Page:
Critics of the finger pointing at SpaceX point out that thus far, the most likely cause of “Zuma’s” loss, the failure most likely lies with either the satellite itself, or the payload adapter – both of which were manufactured by Northrop Grumman. Yet only passing mention of that company has been made by those playing the blame game.

 

January 7th, 2018: the Falcon 9 carrying the “Zuma” payload arcs out over the Atlantic as seen from the Florida coast. Credit: Florida Today

They’ve also underlined the Forbes op-ed was written by Loren Thompson, the Chief Operating Officer at the Lexington Institute, a right-wing think tank, which is in part funded by Boeing and Lockheed Martin. Between them, these two companies own United Launch Alliance (ULA). Once America’s largest launch contractor with lucrative government contracts, over the last few years ULA has faced increasing difficulties. In 2015, a former ULA executive stated that even with “block funding” from the US military for launches, it would be unable to compete with SpaceX on the basis of cost. Further, in 2016, it lost its monopoly on such launches as contracts started to be awarded to SpaceX. While scathing of SpaceX, the Forbes article more than lauds ULA, to the point of downplaying issues the  office of US Department of Defense Inspector General (IG) office recently found with the quality assurance programmes of ULA and its major sub-contractor, Aerojet, while emphasising the issues the IG  found with SpaceX.

Nor is this the first time SpaceX has been attacked in what might be seen as attempts to promote ULA. In 2017, several right-wing media outlets launched what was called an “anti-SpaceX campaign” in the wake of the 2018 National Defense Authorization Act. Specifically, Section 1515 of the Act was seen by some as being biased against assisting ULA in the development of its new Vulcan launch vehicle, and SpaceX were blamed, despite the fact the company had no direct input into the Act.

Of course, the problem with rumours and counter-rumours is that they mask, more than reveal, the truth – and in this case, unless someone with direct knowledge of Zuma’s fate can – or is allowed to – come forward, things may not easily settle down.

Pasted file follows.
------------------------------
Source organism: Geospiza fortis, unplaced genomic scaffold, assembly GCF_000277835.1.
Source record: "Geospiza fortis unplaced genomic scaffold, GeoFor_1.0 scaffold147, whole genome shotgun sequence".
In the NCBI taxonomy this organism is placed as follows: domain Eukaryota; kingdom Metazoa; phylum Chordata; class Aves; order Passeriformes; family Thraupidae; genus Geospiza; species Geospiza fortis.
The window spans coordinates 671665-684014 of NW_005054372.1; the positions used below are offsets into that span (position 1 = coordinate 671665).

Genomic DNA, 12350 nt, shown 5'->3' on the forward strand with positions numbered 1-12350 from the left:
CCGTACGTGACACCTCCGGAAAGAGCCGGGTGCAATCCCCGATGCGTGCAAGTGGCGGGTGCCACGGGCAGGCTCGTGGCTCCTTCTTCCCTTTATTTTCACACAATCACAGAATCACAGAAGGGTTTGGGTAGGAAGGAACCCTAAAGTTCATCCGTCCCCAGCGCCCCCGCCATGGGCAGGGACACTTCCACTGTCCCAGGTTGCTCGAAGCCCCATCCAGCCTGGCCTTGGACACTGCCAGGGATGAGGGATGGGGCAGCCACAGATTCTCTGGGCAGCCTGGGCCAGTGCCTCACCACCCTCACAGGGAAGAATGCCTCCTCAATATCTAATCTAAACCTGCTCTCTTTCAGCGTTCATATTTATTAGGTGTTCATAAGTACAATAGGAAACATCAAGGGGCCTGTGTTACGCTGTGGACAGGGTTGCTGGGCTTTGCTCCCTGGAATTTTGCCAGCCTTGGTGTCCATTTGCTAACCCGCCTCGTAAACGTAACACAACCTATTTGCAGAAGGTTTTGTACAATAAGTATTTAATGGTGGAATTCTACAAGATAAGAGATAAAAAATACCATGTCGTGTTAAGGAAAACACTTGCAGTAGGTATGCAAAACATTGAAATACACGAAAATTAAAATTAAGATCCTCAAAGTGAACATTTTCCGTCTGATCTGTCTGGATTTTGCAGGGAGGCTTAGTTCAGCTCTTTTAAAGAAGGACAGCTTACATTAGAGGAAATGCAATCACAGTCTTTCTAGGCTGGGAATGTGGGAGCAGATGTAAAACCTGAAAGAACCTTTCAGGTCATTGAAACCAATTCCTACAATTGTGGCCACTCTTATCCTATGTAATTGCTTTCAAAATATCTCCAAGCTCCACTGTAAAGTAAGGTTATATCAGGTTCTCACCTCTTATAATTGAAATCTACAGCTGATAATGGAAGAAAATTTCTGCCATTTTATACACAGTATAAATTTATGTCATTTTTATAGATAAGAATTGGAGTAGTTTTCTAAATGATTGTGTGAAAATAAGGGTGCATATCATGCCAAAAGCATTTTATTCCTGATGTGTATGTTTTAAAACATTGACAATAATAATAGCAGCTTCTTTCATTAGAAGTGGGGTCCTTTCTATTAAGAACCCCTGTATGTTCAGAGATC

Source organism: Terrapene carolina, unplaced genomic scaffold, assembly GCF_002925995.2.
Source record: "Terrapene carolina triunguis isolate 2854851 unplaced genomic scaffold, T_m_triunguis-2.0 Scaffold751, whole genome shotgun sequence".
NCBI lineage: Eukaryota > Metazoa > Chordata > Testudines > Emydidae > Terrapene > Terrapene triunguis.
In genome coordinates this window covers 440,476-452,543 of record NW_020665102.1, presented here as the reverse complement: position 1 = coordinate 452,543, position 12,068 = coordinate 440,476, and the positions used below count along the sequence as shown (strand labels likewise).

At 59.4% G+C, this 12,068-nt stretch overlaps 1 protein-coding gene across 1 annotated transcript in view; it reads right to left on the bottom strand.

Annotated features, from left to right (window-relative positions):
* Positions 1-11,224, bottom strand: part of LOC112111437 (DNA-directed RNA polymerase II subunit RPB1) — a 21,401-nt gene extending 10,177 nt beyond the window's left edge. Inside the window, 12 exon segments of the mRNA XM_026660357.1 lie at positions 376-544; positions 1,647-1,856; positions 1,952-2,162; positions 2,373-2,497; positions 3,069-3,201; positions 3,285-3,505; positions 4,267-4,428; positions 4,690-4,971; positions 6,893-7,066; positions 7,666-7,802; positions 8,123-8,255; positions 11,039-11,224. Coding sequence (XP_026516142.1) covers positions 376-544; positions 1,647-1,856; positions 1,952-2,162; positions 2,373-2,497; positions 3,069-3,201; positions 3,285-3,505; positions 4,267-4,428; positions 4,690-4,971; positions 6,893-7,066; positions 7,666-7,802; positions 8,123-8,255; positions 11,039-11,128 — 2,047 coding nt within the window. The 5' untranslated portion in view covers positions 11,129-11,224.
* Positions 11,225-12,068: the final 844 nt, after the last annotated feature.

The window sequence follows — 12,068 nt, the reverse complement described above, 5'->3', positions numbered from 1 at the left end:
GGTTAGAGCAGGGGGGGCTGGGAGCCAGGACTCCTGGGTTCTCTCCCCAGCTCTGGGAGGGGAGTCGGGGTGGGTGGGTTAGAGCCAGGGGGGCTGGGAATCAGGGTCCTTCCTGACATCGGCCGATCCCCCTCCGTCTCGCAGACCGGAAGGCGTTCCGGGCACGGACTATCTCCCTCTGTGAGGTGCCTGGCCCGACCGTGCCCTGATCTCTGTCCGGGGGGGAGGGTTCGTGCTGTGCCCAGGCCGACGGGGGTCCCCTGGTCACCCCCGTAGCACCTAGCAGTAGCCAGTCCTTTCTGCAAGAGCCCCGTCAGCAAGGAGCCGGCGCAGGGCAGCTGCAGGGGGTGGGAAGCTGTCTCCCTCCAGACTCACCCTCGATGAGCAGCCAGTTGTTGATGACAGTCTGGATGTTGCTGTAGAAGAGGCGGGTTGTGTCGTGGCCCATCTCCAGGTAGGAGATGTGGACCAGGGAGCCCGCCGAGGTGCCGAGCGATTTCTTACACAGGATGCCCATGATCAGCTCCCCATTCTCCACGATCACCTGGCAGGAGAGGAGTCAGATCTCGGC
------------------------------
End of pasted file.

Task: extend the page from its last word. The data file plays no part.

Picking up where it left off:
GAO Warns of Delays in Certifying Commercial Crew Transports

At the same House space subcommittee meeting where criticism of SpaceX was raised in the wake of the “Zuma” launch – but unconnected to it – the Government Accountability Office indicated that neither SpaceX nor Boeing are unlikely to receive the necessary certification to carry crews to and from the ISS until the end of 2019 at the earliest.

Christina Chaplain, director of acquisition and sourcing management at the GAO, stated that while both Boeing and SpaceX have aggressive schedules for the development of their vehicles, their schedules are not necessarily in lockstep with the government’s programme office, which assumes a longer lead-time on certification. She further indicated that this means while both companies will be able to carry out their own flight tests prior to official certification, SpaceX will now not receive it until December 2019, and Boeing in February 2020.

SpaceX Dragon (l) and the Boeing CST-100 Starliner: both face delays in official flight certification. Credit: SpaceX / Boeing

This means that the United States will have uninterrupted access to space from mid-2019 through until the point where SpaceX and Boeing can start to provide crew launch capabilities. Currently, NASA has access to the ISS through the first half of 2019. In part this is thanks to Boeing securing five seats aboard Russian Soyuz launches as a part of a legal settlement between the company and RSC Energia relating to the defunct Sea Launch partnership. Boeing subsequently sold the seats to NASA.

Bill Gerstenmaier, NASA associate administrator for human exploration and operations, said NASA was studying potential ways to deal with any certification delays beyond autumn 2019.  “We are brainstorming ideas to provide additional schedule time, if needed,” he said, without elaborating. “The ISS program is looking at ways to maximize ISS operations while allowing for some delays in launch dates.”

He emphasised that NASA would not succumb to schedule pressures to make changes that could adversely affect safety. “NASA is aware of the schedule, but not driven by the schedule,” he said.